Retro Review: ‘New York Ninja’
In 1984 writer, director, actor and martial artist John Liu shot a low budget film on the streets of New York about a ninja on a quest for revenge. But with little to nothing in the way of resources and money the production never truly went anywhere and the footage sat on a shelf for decades. But last year, cult film Blu Ray/DVD distributors Vinegar Syndrome found themselves in possession of the work Liu had done all those years ago and saw a golden opportunity. Producer Kurtis M. Spiegler went to work taking what was shot and stitching Liu’s work together into something that almost resembled a coherent film. When Vinegar Syndrome finally released New York Ninja it became an immediate cult classic with the Blu Ray release selling out instantly and being a hit when it was shown on TCM Underground.
After being told by his wife in the most convoluted way that is wife is pregnant John is on top of the world. But when she is murdered by one of the countless tackily dressed gangs roaming around New York, John dons his ninja gear and sets out to have his revenge. While he pops up around the Big Apple battling bad guys, the Plutonium Killer, a gangster who exposes himself to radioactive material begins preying on victims. Inevitably these two will have to cross paths.
If nothing else the unveiling of New York Ninja to the world proves that Kurtis M. Spiegler is nothing short of a genius as the “re-director”. We see from the opening with a nonsensical and awkward conversation between Liu and his wife the quality of film has to work with. He took several hours of ridiculous footage including; a ninja fighting a gang with a sword while on roller skates and a villain with a melting face because he keep looking into a case full of plutonium, and somehow turned it into a somewhat real movie. Helping him out in dubbing over the nameless actors from 1984, Spiegler got help from a number of cult film favorites like Linnea Quigley and Michael Berryman.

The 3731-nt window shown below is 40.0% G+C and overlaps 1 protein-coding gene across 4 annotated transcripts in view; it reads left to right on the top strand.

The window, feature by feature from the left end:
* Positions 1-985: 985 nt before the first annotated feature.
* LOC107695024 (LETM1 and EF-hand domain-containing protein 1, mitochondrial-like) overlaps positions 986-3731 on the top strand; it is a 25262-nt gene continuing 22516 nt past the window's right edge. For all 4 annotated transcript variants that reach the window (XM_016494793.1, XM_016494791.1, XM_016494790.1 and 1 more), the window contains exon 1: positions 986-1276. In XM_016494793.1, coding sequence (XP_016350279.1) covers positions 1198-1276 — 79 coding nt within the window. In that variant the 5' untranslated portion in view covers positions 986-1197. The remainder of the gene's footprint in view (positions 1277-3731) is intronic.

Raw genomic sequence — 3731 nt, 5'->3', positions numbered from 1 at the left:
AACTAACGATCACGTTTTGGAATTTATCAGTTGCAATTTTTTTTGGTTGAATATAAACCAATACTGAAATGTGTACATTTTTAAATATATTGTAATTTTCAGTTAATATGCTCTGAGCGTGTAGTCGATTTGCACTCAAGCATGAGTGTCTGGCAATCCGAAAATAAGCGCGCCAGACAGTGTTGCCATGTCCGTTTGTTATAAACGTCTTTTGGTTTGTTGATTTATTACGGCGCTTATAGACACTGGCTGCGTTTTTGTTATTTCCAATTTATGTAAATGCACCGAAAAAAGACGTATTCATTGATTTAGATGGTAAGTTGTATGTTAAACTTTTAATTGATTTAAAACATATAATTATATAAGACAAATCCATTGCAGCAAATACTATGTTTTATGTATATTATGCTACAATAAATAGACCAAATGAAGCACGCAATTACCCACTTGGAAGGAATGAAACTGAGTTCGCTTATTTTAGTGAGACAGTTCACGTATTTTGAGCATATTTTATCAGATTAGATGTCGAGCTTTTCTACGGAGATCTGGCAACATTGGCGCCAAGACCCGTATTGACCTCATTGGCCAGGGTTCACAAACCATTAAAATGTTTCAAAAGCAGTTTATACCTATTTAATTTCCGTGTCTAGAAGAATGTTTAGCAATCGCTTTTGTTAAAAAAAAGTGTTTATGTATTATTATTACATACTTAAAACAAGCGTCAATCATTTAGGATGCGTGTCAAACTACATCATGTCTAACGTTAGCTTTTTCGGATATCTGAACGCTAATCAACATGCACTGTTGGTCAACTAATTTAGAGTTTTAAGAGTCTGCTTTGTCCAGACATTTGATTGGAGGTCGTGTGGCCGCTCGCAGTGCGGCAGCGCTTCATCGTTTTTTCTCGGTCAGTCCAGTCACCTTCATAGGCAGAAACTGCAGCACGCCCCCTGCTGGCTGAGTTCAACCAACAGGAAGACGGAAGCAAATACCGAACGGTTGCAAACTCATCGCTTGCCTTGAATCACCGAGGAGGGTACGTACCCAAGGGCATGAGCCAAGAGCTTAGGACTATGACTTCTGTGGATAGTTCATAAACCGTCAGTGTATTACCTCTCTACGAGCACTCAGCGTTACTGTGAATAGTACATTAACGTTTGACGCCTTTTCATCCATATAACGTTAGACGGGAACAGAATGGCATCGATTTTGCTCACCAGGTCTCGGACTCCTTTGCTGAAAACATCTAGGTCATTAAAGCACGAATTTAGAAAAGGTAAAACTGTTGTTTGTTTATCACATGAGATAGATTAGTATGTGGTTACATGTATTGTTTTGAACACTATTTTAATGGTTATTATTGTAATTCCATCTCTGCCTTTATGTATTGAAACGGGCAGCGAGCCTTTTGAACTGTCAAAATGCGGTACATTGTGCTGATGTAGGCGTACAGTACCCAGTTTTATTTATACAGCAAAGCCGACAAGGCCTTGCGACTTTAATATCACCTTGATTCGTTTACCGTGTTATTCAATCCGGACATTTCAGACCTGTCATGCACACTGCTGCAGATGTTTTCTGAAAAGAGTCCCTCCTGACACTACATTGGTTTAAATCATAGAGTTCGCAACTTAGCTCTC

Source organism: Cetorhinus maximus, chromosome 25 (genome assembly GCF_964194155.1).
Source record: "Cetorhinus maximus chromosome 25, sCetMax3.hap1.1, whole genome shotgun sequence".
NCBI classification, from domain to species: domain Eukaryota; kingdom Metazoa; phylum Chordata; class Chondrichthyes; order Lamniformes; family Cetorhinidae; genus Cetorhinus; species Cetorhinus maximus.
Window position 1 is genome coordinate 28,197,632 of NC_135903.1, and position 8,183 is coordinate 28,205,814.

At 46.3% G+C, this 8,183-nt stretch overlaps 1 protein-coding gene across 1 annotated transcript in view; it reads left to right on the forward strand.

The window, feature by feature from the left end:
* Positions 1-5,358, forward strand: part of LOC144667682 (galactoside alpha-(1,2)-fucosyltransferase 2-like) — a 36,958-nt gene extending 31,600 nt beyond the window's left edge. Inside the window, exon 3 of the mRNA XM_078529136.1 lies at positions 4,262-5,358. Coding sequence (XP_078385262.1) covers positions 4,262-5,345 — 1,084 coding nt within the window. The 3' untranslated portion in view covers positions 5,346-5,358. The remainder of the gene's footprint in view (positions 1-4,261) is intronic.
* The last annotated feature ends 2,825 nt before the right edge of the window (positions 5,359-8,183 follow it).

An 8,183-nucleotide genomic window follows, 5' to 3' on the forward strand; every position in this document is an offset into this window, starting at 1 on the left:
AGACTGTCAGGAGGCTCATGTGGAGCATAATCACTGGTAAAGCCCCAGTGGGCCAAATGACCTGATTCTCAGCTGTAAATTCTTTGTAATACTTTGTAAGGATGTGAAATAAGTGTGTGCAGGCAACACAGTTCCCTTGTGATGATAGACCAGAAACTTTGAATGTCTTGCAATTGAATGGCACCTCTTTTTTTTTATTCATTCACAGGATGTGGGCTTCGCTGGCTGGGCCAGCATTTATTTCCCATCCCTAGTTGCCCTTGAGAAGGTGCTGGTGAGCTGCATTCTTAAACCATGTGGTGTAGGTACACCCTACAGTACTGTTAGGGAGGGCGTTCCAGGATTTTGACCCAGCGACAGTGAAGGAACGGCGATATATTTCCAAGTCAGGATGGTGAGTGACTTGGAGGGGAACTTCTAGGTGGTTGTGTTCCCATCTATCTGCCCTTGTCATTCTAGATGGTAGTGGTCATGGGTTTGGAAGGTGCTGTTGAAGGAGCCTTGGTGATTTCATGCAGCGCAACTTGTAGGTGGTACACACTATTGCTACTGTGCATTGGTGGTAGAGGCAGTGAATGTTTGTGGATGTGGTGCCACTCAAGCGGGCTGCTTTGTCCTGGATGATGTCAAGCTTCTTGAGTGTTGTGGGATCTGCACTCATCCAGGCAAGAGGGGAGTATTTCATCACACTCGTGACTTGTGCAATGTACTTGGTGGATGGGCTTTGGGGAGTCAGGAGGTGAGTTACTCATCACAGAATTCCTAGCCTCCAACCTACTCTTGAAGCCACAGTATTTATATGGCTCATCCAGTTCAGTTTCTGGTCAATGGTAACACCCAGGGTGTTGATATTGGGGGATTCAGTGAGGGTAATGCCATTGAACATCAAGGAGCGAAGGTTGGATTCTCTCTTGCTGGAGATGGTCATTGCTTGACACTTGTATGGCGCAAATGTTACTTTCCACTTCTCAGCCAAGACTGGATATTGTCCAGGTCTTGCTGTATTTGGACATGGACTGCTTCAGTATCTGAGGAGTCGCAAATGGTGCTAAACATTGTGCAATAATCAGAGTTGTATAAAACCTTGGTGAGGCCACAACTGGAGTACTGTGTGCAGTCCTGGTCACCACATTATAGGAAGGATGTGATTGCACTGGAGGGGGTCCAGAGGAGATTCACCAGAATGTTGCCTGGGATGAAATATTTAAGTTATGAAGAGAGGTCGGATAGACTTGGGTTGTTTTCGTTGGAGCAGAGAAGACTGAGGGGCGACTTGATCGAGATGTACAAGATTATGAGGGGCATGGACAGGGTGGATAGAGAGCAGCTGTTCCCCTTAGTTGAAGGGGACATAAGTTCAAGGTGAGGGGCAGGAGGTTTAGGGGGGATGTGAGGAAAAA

By the time we see the end product it is an incredibly charming and hilarious. If you enjoy 80’s ninja films like the ilk Canon produced you will no doubt find New York Ninja to be a ridiculously entertaining tribute to these flicks. While the fight choreography is poorly executed it is fast-paced and ridiculous enough to that you can not get enough of it. The plot is mostly random nonsense that flies all over the place, but honestly if you are seeking out a movie called New York Ninja this will not be much of an issue.
When John Liu gave up on making his own starmaking vehicle in the United States he doubtfully believed his work would ever see the light of day. Luckily for us fans of B-grade cinema, New York Ninja exists in this timeline against all odds. While this film may be difficult to come by it is well worth the effort to seek out for fans of poorly made martial arts flicks.